The Nigerian Senate on Wednesday frowned at State Governors in the North-West negotiating with bandits, insisting that such negotiations are fuelling banditry in the country.
The lawmakers also called on the Federal Government to direct states on the implementation of the National Livestock Transformation Plan (NLTP), which is aimed at establishing ranches and eliminating open grazing.
The Senators made the submissions on Wednesday while debating a motion brought by the Deputy Senate Leader, Ajayi Boroffice, on the growing insecurity in all parts of the country.
While calling for the operation of ranches as provided for in the NLTP, the Senate said the plan would prevent farmer-herder conflicts and activate highly productive livestock sector in Nigeria.
The lawmakers further lamented the invasion of the country by armed herdsmen from foreign countries, urging the Federal Government to adequately equip the Nigeria Immigration Service and the Nigerian Customs Service to police and monitor the borders.
Contributing to the debate, the senators berated the governors negotiating with bandits, while also insisting that seeking amnesty for the repentant bandits would spell doom for the country.
The Senators stated this while reacting to Senator Sahabi Yau from Zamfara State, who had said in his submission, that he supported his governor for negotiating with bandits.
He said: “ I support my governor for seeking amnesty for repentant bandits. The Zamfara governor is by so doing, protecting the lives of his people.”
However, the Senator representing Kaduna Central, Uba Sani, drew the attention of his colleagues to the constant attacks of the state by bandits expecting Governor Nasir el-Rufai to also negotiate with them.
According to him, the refusal of the governor to negotiate with the criminals when neighbouring states were already doing so, was the cause of constant killings in the state, in recent times.
Sani said: “The bandits have been attacking our communities on a daily basis.
“We have been able to liaise with Nigerian forces, they expressed a lot of frustration on the way neighbouring states have been managing the crisis.
“Our position is that some neighbouring states in recent times have been negotiating with the criminals, which on a daily basis kill our own people, destroy our communities, murder our children.
“Unfortunately, whenever the Air Force wants to attack them through bombardment, they move on to neighbouring states, some state governors will sit down with them, winning and dinning with them.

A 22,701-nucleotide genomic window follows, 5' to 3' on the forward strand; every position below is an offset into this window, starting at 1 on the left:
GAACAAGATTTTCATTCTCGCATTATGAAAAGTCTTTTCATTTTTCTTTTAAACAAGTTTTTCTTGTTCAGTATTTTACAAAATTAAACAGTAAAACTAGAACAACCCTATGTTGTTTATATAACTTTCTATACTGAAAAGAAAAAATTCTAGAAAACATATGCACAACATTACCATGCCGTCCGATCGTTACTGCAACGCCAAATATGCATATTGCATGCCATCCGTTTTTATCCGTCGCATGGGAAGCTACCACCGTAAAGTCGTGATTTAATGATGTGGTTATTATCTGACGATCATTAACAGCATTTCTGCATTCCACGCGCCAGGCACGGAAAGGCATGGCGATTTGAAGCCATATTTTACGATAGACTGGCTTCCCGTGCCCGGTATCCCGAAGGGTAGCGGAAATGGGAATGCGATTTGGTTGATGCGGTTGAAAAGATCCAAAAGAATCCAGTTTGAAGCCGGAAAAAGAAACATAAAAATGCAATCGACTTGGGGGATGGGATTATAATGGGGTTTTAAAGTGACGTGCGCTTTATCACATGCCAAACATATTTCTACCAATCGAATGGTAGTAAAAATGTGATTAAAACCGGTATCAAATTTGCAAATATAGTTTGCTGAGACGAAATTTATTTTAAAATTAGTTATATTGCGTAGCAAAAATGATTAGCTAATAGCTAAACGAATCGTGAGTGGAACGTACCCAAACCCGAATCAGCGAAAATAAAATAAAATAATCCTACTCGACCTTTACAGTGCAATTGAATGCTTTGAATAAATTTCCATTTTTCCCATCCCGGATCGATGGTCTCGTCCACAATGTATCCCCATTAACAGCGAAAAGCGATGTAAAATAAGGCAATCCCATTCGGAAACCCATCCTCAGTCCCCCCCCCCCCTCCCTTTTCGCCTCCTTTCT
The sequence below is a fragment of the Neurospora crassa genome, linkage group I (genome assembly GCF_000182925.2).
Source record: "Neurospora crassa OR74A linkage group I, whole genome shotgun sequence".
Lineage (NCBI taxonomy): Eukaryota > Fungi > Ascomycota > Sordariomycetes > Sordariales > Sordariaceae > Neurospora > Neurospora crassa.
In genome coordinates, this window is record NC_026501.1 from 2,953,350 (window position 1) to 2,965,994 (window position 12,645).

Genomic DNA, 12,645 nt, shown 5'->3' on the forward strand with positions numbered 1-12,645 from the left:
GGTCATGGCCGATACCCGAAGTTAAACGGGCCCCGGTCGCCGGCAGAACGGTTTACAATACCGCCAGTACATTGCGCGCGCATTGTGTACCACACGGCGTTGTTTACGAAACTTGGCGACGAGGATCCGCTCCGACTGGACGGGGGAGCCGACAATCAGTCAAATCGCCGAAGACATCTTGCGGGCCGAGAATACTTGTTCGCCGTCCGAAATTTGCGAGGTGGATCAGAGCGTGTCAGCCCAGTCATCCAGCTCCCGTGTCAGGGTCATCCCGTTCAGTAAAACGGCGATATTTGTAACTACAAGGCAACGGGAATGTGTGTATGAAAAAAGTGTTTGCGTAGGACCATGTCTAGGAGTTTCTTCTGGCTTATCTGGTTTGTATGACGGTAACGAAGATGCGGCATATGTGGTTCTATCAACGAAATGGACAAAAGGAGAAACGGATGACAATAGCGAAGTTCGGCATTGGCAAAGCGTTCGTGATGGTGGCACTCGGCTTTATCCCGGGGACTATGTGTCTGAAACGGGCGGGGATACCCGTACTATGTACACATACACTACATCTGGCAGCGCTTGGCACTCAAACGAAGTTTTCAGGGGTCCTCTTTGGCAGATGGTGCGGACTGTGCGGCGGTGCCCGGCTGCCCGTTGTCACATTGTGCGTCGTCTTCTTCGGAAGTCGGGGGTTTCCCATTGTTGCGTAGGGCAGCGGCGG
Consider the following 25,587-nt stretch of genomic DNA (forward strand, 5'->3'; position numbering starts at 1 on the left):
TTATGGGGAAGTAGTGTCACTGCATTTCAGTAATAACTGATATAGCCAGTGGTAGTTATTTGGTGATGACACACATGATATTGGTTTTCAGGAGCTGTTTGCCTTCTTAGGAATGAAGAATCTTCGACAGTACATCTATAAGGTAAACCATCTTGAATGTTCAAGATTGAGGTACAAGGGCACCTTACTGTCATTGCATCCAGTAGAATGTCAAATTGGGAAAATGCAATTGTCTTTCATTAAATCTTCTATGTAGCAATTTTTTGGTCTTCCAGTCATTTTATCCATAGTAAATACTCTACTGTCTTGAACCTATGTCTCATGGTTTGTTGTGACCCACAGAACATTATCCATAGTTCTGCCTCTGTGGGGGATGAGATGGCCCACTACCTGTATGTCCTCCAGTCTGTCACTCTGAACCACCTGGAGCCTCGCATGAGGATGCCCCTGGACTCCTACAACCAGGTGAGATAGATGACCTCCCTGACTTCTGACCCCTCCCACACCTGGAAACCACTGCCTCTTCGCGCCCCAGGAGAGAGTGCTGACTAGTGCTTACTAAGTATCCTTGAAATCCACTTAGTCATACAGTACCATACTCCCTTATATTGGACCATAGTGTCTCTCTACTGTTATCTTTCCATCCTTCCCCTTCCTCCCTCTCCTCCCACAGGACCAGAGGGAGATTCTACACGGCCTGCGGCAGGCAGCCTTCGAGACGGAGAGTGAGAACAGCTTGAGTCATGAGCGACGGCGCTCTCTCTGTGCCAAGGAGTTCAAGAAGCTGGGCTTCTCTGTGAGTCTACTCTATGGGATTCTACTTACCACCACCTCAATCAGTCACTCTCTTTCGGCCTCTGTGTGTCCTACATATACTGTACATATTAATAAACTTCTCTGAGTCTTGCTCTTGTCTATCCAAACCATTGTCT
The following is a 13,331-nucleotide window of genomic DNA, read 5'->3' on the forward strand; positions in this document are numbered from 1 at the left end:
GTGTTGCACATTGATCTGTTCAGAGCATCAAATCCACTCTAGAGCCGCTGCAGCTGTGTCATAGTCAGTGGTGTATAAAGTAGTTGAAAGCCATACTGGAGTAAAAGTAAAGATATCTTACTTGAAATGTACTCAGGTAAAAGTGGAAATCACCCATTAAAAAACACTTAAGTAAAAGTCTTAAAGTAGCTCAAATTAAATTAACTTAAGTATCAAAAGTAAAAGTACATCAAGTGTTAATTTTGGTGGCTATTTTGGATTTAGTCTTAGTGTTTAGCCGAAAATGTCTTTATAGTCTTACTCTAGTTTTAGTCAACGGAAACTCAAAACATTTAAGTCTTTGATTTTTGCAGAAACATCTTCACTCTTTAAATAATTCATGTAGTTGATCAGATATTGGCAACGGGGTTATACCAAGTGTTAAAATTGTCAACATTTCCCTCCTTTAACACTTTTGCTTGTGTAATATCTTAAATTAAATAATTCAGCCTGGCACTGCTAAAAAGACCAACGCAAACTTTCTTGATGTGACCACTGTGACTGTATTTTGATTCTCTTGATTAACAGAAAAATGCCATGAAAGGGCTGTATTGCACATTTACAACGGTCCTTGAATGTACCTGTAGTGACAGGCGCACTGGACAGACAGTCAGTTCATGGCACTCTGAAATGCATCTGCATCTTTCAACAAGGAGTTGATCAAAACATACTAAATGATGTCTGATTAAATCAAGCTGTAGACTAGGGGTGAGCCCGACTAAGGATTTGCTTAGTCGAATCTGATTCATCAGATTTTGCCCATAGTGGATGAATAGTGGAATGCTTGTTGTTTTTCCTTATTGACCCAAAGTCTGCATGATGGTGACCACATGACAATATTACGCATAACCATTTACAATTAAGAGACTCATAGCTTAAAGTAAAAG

“I don’t know why we are compensating the bandits. We must work together as a team if we want to succeed on this issue of security because as far as I’m concerned, you cannot compensate criminals.
“As far as we are concerned these people are criminals, we have to be very careful because we cannot politicise the issue of insecurity.
“A lot people are grandstanding, the issue of insecurity is not politics and we must be careful.
In his own submission, Senator Chukwuka Utazi said: “Governors that are negotiating with criminals and bandits are setting a dangerous precedent. We have to look at it seriously and advise them against it.”
Supporting the call for total ban on open grazing, Senator Tolu Odebiyi noted that the ban would prevent incessant clashes between farmers and herdsmen.
He said: “I completely support a total ban on open grazing and its replacement with ranching system which is a modern practice all over the World.
“We have a national crisis on our hands. It is a national crisis that has been devoid of leadership politically and morally.
“We must see it the way it is. Between May 2017 and May 2020, there have been 624 attacks, 2,239 killed, 393 wounded, 253 kidnapped, 16 raped and 752 homes destroyed.
“That is an analysis done by a research firm in Brussels on what is happening in this country.
“I have listened and for us to be saying that they (bandits/herders) are not Nigerians, that is an indictment on our leadership.
“That people are coming into this country and they are maiming our people, killing our people, they are raping our people and these are the same security people that we are now going to promote to be ambassadors of this country.
“It is an indictment and it is not acceptable. I represent a community that borders some countries, I went there over the weekend and the whole place has been destroyed by all these herdsmen.
“People’s earnings, people’s lives have been ruined. It is upsetting and we must rise. This country is on a precipice of a civil war.”
While rounding off the debate, Senate President, Ahmed Lawan, said: “The Senate urges the Federal Government to direct the state governments, to implement the National Livestock Transformation Plan which is a modern scheme designed to eliminate trans-humans movement in order to prevent farmer-herder conflicts and activate highly productive livestock sector in Nigeria.”
He also called on politicians against ethnicising the spate of insecurity in the country, warning that doing so was capable of inciting widespread bloodshed among the various ethnic groups in Nigeria.
Speaking further, Lawan emphasised the need for more funding to the military to enable it tackle the spate of widespread insecurity in several states across the geo-political zones, as a result of the growing activities of Boko Haram, bandits and kidnappers.
He said: “There’s no better investment today in Nigerian by government, than making more resources available to our security agencies because security is the major thing that government can do to change the lives of the people for the better.
“So, we will continue to discuss and debate it here. This will not be the last, but the tone, the issue, the main theme should change. That maybe by the time we discuss this kind of thing here again, it should be that we have made a shift; that we have moved positively, that we are trying to only make it better.”